We were still clearing out the main hall when we heard shouts and running feet in the corridors. Then Rowles appeared on the balcony and shouted: “Bomb!”
Everyone was very calm about it, no one panicked. I suppose after what we’d just been through this seemed kind of tame. We walked outside and made our way to the playing fields at the back. Rowles had been putting the guns back into the armoury when he’d discovered a cluster of dynamite sticks, booby trapped and wired up to a clock.
MacKillick must have left them there, as an insurance policy. If he’d survived he’d have gone down and cut whichever wire he needed to cut. But he was dead, and neither Rowles nor Lee wanted to take the gamble of choosing red, yellow or black. As we stood there debating what to do there was the biggest explosion I’ve ever seen. All the grenades and bullets in the armoury went up with the dynamite, practically demolishing Castle in one horrendous bang.
Sean had the last laugh in the end. If he couldn’t rule St Mark’s then no-one could.
The wreckage burnt long into the night, warming us as we tried to decide what to do next. Lee just sat there, silent, staring at the fire, tears streaming down his face as he watched all his dreams, everything he’d fought for, burn away to ashes.
In the morning we packed up the Blood Hunters’ marquee and walked to Hildenborough, where we moved into empty houses and slept all day.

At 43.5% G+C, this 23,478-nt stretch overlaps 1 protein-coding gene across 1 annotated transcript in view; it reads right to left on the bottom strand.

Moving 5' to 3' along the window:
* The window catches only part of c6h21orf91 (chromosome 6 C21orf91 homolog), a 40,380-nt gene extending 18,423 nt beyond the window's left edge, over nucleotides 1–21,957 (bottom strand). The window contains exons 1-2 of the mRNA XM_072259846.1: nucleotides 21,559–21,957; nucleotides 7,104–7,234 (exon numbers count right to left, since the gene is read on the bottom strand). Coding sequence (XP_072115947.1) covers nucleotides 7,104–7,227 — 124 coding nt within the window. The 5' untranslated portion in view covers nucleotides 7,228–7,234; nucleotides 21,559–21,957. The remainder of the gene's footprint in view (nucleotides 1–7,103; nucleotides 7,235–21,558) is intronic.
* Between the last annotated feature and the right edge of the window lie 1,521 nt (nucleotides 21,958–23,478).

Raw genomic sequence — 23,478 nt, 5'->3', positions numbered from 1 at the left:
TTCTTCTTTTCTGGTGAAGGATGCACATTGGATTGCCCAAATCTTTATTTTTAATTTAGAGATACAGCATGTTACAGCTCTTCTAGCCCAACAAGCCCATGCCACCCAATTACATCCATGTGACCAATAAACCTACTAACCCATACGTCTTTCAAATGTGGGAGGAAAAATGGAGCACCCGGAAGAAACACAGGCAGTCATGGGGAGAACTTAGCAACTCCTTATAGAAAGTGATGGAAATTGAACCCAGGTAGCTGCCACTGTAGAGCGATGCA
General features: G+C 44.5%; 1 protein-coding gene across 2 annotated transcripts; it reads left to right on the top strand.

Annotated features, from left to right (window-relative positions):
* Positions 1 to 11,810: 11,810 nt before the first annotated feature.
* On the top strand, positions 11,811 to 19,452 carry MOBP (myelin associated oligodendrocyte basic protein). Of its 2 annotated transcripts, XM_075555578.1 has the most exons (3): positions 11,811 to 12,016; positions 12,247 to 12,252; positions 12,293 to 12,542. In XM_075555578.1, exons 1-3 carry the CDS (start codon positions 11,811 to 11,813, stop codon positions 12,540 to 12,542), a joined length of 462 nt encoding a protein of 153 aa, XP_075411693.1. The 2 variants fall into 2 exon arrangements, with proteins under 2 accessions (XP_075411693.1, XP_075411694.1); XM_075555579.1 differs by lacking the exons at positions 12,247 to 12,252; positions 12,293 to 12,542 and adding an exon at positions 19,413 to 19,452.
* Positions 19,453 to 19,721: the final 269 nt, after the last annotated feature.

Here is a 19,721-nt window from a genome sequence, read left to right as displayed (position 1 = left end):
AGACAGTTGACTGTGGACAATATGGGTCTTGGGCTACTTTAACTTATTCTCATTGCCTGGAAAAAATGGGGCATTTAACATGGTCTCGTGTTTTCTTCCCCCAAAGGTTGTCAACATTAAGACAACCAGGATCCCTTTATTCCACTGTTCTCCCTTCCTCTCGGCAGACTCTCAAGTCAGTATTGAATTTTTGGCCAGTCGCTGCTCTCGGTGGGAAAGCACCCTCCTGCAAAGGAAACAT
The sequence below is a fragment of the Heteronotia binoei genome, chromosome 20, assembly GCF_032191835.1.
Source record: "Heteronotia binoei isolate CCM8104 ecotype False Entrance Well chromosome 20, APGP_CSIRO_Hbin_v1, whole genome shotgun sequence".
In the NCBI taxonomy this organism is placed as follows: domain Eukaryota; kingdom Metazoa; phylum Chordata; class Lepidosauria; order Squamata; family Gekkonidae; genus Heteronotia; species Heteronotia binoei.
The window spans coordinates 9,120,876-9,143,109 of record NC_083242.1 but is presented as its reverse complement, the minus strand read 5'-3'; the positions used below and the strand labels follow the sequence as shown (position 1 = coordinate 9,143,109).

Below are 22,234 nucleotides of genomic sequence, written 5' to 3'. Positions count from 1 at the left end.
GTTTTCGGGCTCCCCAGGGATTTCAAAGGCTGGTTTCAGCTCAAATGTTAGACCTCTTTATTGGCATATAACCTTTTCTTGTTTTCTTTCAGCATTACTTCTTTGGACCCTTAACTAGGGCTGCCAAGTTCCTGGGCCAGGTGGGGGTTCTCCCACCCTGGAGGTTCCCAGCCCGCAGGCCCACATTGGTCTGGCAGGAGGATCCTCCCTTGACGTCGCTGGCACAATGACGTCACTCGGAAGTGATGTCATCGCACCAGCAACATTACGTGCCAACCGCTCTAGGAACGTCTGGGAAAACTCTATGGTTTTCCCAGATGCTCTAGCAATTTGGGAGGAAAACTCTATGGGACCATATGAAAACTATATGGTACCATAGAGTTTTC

I had been thinking about what Lee had said, about me being the natural leader. Those three months at the farm with the girls had been wonderful, and yes, I had enjoyed being in charge. Lee made it very clear that he didn’t want the job any more.
So I called a meeting and we put it to the vote. Should we stay and become part of the Hildenborough community, or should I take charge of the search for a new home, a new school? The vote was unanimous.
Weeks later, when we were having our final meeting to choose between two likely places, Lee took me to one side.
“I’m leaving, Jane,” he said.
I told him to stop being silly. His arm and hand were healing but he still had limited movement. He needed more physiotherapy and time to recover. But he was determined.
“I have to go find my father,” he explained. “I know he survived the plague, but he should have been back here by now. Something’s gone wrong and he might need my help.”
“But where will you look?” I asked, unable to believe this.
“Iraq,” he said simply.
I begged him to reconsider, told him to wait for us to finish our meeting and then we’d discuss it. He promised he would. But when we wrapped up half an hour later, he was gone.
I only spent two years as the matron of St Mark’s School for Boys. I’d gone there looking for a refuge from violence, and instead I’d found more death than I could have imagined. And more kindness, too. We took the sign from the front gate with us when we moved into Groombridge, establishing some sense of continuity. “St Mark’s is dead, long live St Mark’s,” as Rowles put it.
I was in control and I swore this time it would work, this time everyone would be safe.
I’d make sure of it.